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What is a credit union?

Credit unions are financial institutions just like banks, but they operate a bit differently. Here's what a credit union is and how it differs from a bank.

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From first glance, credit unions appear to be just like a typical bank and offer many of the same financial products. But a closer look shows how they operate differently and offer unique benefits.

The next time you plan on opening a credit card or putting money into a high-yield savings account, you should check out the financial products that credit unions offer, since you may receive better terms than from a bank. With numerous options to choose from, both in your local community and beyond, you should  know a few basics about how credit unions work.

Below, CNBC Select explains what a credit union is, how it differs from a bank, how to become a member and the pros and cons of banking of opening an account.

What is a credit union?

A credit union is a nonprofit financial institution that's owned by the people who use its financial products. Credit union members can access the same kinds of products and services as offered by a traditional bank, such as credit cards, checking and savings accounts and loans. Members elect a board of directors to manage the credit union to ensure that their best interests are represented.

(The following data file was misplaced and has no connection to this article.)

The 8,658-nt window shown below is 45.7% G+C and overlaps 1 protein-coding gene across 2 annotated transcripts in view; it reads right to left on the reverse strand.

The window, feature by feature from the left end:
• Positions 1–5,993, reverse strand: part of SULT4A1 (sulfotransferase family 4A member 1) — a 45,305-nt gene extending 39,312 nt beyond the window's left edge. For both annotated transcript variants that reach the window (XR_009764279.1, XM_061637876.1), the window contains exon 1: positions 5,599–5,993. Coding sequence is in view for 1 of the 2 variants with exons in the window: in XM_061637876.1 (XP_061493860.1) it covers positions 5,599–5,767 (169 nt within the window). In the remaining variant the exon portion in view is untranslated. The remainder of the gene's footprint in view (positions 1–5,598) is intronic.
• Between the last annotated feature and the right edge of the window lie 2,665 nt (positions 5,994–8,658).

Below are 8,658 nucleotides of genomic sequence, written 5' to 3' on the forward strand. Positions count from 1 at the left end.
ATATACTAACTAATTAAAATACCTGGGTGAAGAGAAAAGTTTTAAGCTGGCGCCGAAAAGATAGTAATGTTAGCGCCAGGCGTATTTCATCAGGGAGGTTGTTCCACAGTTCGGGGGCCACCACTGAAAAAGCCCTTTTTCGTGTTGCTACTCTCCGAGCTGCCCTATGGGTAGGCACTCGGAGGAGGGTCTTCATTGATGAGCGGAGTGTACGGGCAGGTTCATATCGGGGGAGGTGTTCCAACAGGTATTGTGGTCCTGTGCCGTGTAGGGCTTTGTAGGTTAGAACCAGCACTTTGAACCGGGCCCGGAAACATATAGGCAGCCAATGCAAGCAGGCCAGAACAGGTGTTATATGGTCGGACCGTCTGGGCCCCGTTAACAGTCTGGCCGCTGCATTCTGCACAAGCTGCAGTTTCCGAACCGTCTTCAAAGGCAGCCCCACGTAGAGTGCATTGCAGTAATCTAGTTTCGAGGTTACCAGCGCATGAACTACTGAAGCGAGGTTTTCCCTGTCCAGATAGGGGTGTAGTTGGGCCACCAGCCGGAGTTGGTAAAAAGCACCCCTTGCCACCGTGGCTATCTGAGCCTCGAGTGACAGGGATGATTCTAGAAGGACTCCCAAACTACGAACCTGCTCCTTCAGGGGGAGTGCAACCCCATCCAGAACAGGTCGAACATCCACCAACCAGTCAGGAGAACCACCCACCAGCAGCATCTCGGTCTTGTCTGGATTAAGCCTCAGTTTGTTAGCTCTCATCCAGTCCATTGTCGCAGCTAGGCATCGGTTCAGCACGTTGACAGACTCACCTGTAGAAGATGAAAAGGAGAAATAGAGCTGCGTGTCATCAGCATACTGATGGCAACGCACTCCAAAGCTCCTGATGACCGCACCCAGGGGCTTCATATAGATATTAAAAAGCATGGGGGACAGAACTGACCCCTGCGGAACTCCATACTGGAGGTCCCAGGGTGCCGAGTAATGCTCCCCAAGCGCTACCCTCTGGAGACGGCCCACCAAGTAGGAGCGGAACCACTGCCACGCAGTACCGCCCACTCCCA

Credit unions aim to serve members by offering competitive products with better rates and fees than you see with a for-profit bank. Like a bank, credit unions charge interest and account fees, but they reinvest those profits back into the products it offers, whereas banks give these profits to its shareholders.

Since a credit union is owned by members, you'll need to meet eligibility requirements in order to qualify to open an account, apply for a credit card or take out a loan. The eligibility requirements differ across credit unions, which we explain more in depth below.

How credit unions differ from banks

While credit unions are similar to banks, there are a few factors that set them apart. Here's a breakdown of the main differences:

Credit union vs. bank

Credit union Bank
StructureNonprofitFor profit
Membership requiredYesNo
Branch accessTypically localTypically national
Amount of product offeringsMore limitedWide variety
Deposit insuranceYes, by National Credit Union Administration (NCUA)Yes, by Federal Deposit Insurance Corporation (FDIC)

The main difference between credit unions and banks is that credit unions are nonprofit, member-only financial institutions, whereas banks are for-profit institutions open to anyone. In addition, credit unions were often created to serve specific regions, communities or businesses, so they are known for providing better in-person customer service at their physical branch locations.